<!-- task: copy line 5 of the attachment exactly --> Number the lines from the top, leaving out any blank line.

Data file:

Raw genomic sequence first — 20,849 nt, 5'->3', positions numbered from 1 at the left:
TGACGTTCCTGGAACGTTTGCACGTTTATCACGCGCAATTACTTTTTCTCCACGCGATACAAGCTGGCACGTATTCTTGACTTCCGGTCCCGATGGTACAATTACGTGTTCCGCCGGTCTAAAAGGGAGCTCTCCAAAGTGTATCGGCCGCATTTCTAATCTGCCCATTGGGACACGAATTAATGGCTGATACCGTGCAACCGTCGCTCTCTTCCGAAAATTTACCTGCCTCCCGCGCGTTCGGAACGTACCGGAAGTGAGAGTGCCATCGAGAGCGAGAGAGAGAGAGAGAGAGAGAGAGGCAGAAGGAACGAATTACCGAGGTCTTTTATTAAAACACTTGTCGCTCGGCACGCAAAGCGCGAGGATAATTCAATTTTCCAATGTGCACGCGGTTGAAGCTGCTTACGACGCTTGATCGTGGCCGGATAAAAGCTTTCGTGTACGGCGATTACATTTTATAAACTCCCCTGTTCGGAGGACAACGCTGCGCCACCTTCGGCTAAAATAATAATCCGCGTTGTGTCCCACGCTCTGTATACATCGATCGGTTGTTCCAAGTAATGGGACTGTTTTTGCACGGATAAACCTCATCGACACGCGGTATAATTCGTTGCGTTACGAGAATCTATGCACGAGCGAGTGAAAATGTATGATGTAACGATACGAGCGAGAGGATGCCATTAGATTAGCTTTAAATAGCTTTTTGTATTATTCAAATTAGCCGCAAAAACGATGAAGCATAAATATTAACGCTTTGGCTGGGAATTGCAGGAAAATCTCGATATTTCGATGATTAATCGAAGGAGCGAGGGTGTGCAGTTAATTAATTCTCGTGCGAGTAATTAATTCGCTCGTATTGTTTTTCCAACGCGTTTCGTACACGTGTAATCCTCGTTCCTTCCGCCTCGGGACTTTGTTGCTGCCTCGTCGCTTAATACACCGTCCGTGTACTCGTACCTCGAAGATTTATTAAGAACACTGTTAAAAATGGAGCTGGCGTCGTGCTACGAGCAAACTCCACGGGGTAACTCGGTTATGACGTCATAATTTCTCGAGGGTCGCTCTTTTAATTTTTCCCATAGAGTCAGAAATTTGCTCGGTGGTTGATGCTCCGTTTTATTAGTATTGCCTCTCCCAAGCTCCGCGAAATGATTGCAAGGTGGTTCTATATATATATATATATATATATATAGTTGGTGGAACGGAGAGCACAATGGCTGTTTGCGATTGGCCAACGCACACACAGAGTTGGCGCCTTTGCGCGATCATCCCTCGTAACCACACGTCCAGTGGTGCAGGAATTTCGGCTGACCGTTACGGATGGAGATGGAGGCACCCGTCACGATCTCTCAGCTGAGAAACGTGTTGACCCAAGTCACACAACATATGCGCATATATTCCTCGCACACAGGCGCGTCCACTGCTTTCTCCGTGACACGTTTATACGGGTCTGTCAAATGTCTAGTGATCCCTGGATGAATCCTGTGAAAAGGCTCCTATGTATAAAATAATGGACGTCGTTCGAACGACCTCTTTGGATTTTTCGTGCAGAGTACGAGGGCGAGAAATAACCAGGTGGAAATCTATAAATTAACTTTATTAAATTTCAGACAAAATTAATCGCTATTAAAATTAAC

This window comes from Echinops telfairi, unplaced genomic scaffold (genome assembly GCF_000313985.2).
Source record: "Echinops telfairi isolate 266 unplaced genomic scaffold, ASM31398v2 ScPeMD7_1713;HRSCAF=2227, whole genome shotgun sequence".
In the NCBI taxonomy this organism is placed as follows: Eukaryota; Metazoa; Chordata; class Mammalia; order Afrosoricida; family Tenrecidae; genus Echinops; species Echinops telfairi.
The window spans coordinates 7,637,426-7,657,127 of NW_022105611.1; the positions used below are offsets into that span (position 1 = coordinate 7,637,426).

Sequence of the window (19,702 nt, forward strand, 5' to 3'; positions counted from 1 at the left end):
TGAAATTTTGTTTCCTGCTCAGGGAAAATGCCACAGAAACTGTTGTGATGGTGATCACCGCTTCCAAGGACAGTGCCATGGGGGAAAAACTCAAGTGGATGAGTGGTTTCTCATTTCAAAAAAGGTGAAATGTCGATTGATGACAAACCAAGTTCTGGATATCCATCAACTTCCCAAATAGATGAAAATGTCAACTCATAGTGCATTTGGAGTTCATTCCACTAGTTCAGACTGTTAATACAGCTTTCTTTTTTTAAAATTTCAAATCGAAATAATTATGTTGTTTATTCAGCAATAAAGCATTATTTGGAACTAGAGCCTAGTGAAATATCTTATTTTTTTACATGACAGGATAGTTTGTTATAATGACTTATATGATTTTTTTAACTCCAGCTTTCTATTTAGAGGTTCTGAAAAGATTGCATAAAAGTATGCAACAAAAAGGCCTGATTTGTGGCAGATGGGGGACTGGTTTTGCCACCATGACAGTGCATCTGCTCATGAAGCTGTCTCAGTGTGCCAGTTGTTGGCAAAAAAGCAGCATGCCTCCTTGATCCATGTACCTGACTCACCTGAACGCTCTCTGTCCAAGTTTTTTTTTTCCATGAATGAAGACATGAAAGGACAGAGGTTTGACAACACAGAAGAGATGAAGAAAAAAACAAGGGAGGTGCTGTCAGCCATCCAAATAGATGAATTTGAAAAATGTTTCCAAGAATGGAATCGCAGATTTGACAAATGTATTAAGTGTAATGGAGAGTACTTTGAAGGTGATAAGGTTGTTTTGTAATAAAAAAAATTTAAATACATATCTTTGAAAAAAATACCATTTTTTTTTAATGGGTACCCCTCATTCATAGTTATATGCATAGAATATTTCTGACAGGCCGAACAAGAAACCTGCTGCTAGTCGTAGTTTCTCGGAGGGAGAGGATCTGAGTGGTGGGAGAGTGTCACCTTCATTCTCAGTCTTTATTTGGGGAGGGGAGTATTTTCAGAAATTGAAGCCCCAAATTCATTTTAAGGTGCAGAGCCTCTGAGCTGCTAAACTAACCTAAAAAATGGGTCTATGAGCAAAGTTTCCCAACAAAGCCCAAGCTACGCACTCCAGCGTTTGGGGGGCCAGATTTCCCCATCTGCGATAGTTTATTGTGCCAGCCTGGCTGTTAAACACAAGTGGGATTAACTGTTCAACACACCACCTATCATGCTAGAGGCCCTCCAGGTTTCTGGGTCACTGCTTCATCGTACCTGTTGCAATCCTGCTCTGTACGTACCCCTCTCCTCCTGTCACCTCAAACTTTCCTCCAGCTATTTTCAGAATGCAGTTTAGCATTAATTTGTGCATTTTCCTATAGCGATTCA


In the NCBI taxonomy this organism is placed as follows: Eukaryota; Metazoa; Chordata; class Mammalia; order Afrosoricida; family Tenrecidae; genus Echinops; species Echinops telfairi.